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Don Lemon on Why Survivors Don't Always Report Sexual Assault


The out CNN anchor said his own story and that of a loved one show why survivors don't immediately come forward.

Discussing the difficulty in reporting sexual assault, out CNN anchor Don Lemon Monday revisited his own story of victimization and teared up as he revealed that a loved one had recently confided in him that she had been a victim too.

He addressed the topic on CNN Tonightin light of the second sexual assault accusation against Supreme Court nominee Brett Kavanaugh and the fact that many politicians, including Donald Trump, have expressed doubts about the accusers' veracity because they didn't report the assaults earlier.

Lemon noted that assault survivors often ask themselves whether it will "even matter" if they open up about what's happened to them. "Part of it is fear; part of it is doubt," he said. "Will I be believed, will I be blamed, will I have evidence, will everyone judge me, and if I speak out, will it even matter?"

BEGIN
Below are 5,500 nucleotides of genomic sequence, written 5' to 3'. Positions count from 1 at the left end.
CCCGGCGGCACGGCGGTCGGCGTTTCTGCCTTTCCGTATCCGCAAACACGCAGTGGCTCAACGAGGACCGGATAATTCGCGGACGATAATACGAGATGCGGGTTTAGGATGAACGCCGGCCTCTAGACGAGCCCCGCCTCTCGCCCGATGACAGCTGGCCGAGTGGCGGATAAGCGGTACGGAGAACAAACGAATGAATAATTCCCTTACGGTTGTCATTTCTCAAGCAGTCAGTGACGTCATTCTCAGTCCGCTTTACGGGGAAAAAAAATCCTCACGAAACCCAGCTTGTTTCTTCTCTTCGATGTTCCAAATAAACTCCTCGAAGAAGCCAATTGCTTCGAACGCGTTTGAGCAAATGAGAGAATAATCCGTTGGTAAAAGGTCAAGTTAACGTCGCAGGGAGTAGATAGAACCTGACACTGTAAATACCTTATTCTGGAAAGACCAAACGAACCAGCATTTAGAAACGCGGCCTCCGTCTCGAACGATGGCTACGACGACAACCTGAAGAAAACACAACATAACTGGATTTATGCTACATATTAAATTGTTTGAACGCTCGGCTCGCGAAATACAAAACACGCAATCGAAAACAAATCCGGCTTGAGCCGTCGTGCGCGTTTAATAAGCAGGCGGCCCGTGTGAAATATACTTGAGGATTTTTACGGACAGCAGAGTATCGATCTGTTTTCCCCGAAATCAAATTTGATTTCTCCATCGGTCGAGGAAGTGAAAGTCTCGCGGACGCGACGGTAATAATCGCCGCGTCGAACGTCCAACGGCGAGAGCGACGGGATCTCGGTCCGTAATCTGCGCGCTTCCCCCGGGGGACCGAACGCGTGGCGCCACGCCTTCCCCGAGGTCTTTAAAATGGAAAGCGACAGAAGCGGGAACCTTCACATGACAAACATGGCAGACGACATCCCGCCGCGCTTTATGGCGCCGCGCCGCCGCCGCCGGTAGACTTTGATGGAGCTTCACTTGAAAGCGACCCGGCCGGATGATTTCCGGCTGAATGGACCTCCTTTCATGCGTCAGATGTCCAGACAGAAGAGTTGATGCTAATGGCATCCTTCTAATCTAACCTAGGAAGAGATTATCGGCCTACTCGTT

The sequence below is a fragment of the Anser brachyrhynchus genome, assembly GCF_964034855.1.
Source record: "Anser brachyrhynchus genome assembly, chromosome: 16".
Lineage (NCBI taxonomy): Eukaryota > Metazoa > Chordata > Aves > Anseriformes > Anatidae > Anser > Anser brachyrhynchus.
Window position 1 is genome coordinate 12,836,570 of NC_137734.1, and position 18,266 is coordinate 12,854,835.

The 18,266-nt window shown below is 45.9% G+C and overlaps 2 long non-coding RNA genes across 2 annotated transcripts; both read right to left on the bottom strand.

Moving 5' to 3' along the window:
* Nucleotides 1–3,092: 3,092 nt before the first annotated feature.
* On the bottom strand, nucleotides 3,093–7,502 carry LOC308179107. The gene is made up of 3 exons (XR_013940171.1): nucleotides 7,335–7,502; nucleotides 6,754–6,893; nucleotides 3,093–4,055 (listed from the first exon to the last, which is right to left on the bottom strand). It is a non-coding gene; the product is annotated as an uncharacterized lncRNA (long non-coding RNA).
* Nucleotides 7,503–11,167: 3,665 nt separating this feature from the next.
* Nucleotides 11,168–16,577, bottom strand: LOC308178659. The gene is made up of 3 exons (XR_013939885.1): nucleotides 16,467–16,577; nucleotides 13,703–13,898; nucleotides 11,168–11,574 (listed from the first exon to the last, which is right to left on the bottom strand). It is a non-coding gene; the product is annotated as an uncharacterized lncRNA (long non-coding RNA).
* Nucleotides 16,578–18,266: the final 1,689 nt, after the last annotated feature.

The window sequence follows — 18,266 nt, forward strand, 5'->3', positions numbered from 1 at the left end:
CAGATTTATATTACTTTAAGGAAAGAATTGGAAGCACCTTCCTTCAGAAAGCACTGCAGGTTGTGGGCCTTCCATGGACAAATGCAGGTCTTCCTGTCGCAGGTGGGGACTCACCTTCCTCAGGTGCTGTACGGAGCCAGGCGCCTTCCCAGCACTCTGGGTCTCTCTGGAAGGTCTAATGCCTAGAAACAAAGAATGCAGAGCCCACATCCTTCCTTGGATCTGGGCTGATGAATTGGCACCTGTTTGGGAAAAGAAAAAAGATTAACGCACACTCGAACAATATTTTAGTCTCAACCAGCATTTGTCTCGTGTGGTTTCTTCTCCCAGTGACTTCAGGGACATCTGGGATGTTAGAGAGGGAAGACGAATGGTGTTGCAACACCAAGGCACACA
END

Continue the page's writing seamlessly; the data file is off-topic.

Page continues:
He was sexually assaulted as a child, he said, and didn't tell even his mother until he was 30 years old. He first spoke about his assault on CNN eight years ago when reporting on allegations that Atlanta-area minister Eddie Long had abused young men in his congregation.

He used his story to bolster his argument that it is complicated for survivors to share stories of assault and each person goes through this process in their own way. "It isn't always a police phone call and a rape kit," he said.

The most emotional part of the segment came when Lemon recounted that someone close to him told him last week about having been sexually assaulted by a boyfriend years ago. He teared up as he told viewers the reason she hadn't told him earlier.

"Shame," she replied with one word.

Lemon then urged his viewers to consider one last question as Kavanaugh and his accusers give their accounts. "Are we interested in truth? Are we interested in healing? Or is there, as there always seems to be these days, a political game being played with people's lives?"

He ended by noting sexual assault statistics -- that every 98 seconds in the U.S., someone is a victim of such an assault -- and encouraging survivors to call the National Sexual Assault Hotline. (800) 656- HOPE.

Watch the video below.

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